49 Minutes of Fame Artist Profile: Katie Dorame

Katie Dorame mixes Indigenous stories with pop culture references, dispels Native myths through art.

Los Angeles-born artist Katie Dorame has expressed herself visually for as long as she can remember.

Growing up in an artistic family, Dorame says she always received encouragement to paint and draw. Her father and siblings are all artists, and her parents owned a handmade clothing business in Venice when Dorame was a child.

During her formative years, Dorame says she and her family often visited art museums, which captured her imagination and fueled her desire to create visual works. At the same time, she saw a need for more artistic voices, particularly those with an Indigenous perspective.

“I always noticed what was missing from the museums, too,” Dorame says. “That encouraged me to keep making work.”

The pursuit of art

A member of the Gabrielino-Tongva tribe of California, Dorame says she learned about her heritage from the stories her father told her growing up.

“I always had a really strong narrative, visual sense of the layers of history,” she says, “and not just history, but how everything is influenced by what’s already happened.”

A fan of history, English and art, Dorame wasn’t sure what she planned to study when she enrolled at the University of California, Santa Cruz. However, she says her choice became clear when she discovered the university didn’t offer a Native American history major or minor.

“In undergrad, I tried my best to find something else to study, and I just kept coming back to art,” Dorame says. “It was what I really wanted to do and enjoyed.”

At UC Santa Cruz, Dorame says she liked the art department because she had the freedom to do her own research and create works that spoke to her. Taking inspiration from Hollywood movies she watched over the years, Dorame has continued to make art that draws from pop culture influences.

As a child, Dorame says she was interested in films from the 1950s and 1960s, specifically horror, campy or B-movies. She was also influenced by ‘90s movies that feature Native actors, such as “Smoke Signals” and “Maverick,” a 1994 movie with Oneida actor Graham Greene in a comedic role that played on conventional Native American representations.

“I remember watching that and thinking, ‘Oh see, we can make fun of this Western stereotype of what a Native American is,’” Dorame says. “That kind of stuff has influenced a lot of my visuals and palates.”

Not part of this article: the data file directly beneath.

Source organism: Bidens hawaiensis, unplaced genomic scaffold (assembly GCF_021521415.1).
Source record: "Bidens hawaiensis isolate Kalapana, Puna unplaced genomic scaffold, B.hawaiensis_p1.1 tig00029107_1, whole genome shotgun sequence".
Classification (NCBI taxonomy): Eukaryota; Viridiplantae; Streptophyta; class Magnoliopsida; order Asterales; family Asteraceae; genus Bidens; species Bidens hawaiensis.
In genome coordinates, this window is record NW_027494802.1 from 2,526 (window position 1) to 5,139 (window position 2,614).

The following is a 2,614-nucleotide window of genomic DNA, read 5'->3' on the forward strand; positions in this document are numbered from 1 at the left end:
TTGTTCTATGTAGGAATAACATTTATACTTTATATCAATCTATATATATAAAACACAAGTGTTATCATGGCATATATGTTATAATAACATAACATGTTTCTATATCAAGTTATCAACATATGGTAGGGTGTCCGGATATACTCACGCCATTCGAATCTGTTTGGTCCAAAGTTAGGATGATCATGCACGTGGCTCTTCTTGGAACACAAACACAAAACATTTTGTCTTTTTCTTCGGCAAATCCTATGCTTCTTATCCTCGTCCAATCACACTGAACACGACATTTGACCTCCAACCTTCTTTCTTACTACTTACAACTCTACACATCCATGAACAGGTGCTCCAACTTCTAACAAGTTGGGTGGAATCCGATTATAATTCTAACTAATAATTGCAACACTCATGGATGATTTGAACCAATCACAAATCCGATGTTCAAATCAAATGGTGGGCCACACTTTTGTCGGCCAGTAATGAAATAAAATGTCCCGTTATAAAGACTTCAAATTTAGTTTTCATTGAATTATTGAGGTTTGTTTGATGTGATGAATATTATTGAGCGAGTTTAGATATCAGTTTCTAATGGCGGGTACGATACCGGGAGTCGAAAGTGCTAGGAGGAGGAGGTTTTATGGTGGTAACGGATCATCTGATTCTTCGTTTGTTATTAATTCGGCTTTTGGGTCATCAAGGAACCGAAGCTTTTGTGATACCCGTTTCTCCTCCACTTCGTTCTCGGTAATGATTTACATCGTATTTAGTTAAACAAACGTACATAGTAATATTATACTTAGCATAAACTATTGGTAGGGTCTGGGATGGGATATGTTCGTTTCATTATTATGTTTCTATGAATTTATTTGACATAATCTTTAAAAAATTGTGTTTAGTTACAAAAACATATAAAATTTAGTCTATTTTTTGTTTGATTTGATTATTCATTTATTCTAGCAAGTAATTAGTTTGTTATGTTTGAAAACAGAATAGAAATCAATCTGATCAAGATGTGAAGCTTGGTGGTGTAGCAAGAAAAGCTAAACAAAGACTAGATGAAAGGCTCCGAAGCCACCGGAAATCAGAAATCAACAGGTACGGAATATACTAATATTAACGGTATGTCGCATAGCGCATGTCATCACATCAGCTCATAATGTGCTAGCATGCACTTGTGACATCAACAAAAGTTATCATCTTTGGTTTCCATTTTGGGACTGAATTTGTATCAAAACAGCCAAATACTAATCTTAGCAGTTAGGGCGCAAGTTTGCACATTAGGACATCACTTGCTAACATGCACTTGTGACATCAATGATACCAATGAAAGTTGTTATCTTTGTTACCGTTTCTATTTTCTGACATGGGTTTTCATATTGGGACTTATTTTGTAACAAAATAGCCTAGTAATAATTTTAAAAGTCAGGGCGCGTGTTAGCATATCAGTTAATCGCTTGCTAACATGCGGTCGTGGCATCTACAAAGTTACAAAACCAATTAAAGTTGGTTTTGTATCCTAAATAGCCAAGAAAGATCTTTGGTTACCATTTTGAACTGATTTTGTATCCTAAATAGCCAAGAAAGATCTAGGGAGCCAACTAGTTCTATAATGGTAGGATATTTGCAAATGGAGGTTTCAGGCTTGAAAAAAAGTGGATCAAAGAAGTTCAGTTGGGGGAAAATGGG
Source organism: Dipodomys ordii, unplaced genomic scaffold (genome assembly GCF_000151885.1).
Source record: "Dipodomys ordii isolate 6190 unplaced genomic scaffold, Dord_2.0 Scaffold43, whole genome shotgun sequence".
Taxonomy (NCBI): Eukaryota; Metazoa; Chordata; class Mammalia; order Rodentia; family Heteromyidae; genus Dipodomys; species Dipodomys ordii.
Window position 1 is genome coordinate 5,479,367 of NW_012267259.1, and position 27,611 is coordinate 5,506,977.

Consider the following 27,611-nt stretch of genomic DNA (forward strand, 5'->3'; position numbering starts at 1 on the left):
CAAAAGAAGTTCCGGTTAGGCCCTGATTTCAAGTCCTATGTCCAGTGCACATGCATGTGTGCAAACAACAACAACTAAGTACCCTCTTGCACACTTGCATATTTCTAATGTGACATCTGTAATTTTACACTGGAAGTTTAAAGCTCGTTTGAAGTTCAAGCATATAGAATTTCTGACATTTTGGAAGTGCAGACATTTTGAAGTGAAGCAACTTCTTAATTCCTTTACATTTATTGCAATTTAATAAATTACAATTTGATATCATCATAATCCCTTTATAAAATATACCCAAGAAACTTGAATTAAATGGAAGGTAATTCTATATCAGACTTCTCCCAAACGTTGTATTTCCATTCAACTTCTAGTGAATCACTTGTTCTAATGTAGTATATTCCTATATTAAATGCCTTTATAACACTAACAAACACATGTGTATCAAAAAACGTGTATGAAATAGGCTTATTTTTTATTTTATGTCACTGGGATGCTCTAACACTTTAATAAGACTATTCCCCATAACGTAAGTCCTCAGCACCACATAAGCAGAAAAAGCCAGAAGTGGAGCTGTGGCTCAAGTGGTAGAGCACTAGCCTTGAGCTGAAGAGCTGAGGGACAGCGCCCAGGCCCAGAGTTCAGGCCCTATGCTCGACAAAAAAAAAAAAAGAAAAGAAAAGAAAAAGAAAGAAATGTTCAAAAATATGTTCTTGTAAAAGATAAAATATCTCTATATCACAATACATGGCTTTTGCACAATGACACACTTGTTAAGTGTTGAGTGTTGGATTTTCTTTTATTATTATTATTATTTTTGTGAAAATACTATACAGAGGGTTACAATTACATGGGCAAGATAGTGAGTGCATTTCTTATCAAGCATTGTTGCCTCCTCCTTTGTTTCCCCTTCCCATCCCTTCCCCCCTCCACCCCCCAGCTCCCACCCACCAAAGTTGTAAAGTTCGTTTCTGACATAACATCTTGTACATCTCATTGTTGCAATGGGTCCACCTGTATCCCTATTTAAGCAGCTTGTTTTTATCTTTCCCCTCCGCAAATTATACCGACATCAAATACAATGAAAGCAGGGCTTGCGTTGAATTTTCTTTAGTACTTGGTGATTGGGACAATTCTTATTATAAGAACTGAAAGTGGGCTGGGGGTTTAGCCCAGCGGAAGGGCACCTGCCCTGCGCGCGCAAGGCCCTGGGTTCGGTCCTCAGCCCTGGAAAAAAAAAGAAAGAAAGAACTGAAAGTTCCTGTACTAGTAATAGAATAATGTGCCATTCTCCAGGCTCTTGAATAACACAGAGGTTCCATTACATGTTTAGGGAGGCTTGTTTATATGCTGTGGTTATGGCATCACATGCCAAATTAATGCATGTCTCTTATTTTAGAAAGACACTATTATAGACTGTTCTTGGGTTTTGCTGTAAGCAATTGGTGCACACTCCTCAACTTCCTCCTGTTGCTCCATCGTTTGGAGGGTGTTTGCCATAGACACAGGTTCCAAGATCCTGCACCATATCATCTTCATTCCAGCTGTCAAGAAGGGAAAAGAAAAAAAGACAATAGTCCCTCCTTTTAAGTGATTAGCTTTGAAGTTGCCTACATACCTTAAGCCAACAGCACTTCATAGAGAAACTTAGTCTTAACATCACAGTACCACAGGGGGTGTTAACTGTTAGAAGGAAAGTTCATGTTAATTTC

Rethinking Native stereotypes

Throughout her career, Dorame has made it her mission to share Indigenous perspectives through pop art while also dispelling overused myths. When 49 Minutes of Fame co-curator Todd Richardson spoke to her about participating in the Native pop art exhibit, she says she was excited to share her interpretations of pop culture.

“I really liked that conversation because sometimes we think pop culture is the things that are most popular and well-known,” Dorame says. “It’s also the non-hierarchical stuff that’s not in museums. I like that idea of taking pop art back into obscure references and mixing them up with super mainstream references.”

For 49 Minutes of Fame, Dorame displayed her painting, “I am not Rebecca: In the Garden with Percy” and the drawing “Waiting for the Masquerade." Her work “I am not Rebecca” references the historical account of Pocahontas/Matoaka, the 1995 Disney film and the Hitchcock film “Rebecca.” With “I am not Rebecca,” Dorame says her purpose was to highlight Disney’s romanticized adaptation of Pocahontas, which fails to mention her early death or how her name was changed to Rebecca when she was baptized.

Part of a larger series of Rebecca paintings, Dorame says the work is her way of retelling Hollywood myths and critiquing inaccurate Native portrayals.

“I really admire the actors who’ve been put in these difficult positions of accepting roles where the work is problematic because Hollywood is still so behind in Native representation,” she says. “I’m criticizing the structure of Hollywood, not actually the actors or Native folk who have taken the roles.”

Finding answers

Even though Hollywood writers still create faulty depictions of the Indigenous experience, Dorame says the movies continue to provide inspiration for her pop art.

“I like being able to communicate and use those cultural references,” she says. “I like being able to express things that I have a hard time with in words. It’s weird and it’s fun.”

Through her work, Dorame says she enjoys making a statement.

She says she also likes the freedom that comes from working in a subjective field.

“Art never has a correct answer,” Dorame says. “I found that I really thrive off of not being able to have the answers. Maybe I’ll make work that somehow connects with somebody else, and that’s pretty cool, too.”

About the Artist

Katie Dorame is a visual artist born in Los Angeles, currently living and working in Oakland. Dorame’s work has been exhibited at Shulamit Nazarian in Los Angeles, Southern Exposure, Galería de la Raza, Guerrero Gallery, Incline Gallery, and the Thacher Gallery in San Francisco as well as the Handwerker Gallery at Ithaca College in New York. She received her MFA from the California College of the Arts and her BA from the University of California, Santa Cruz. Dorame is an Indigenous artist of mixed descent and a member of the Gabrielino-Tongva tribe of California.

Learn more about Katie Dorame and her art at her website, and on Instagram.

Learn more about 49 Minutes of Fame: An Exhibition of Native Pop Art which was installed at the Red Cloud Opera House Gallery from November 5-December 14, 2021 • For a list of other 49 Minutes of Fame artist profiles on this website, click here • You can also view the digital gallery here.

We are grateful to freelance writer Juli Oberlander for her artist biographies and public relations efforts for this exhibit.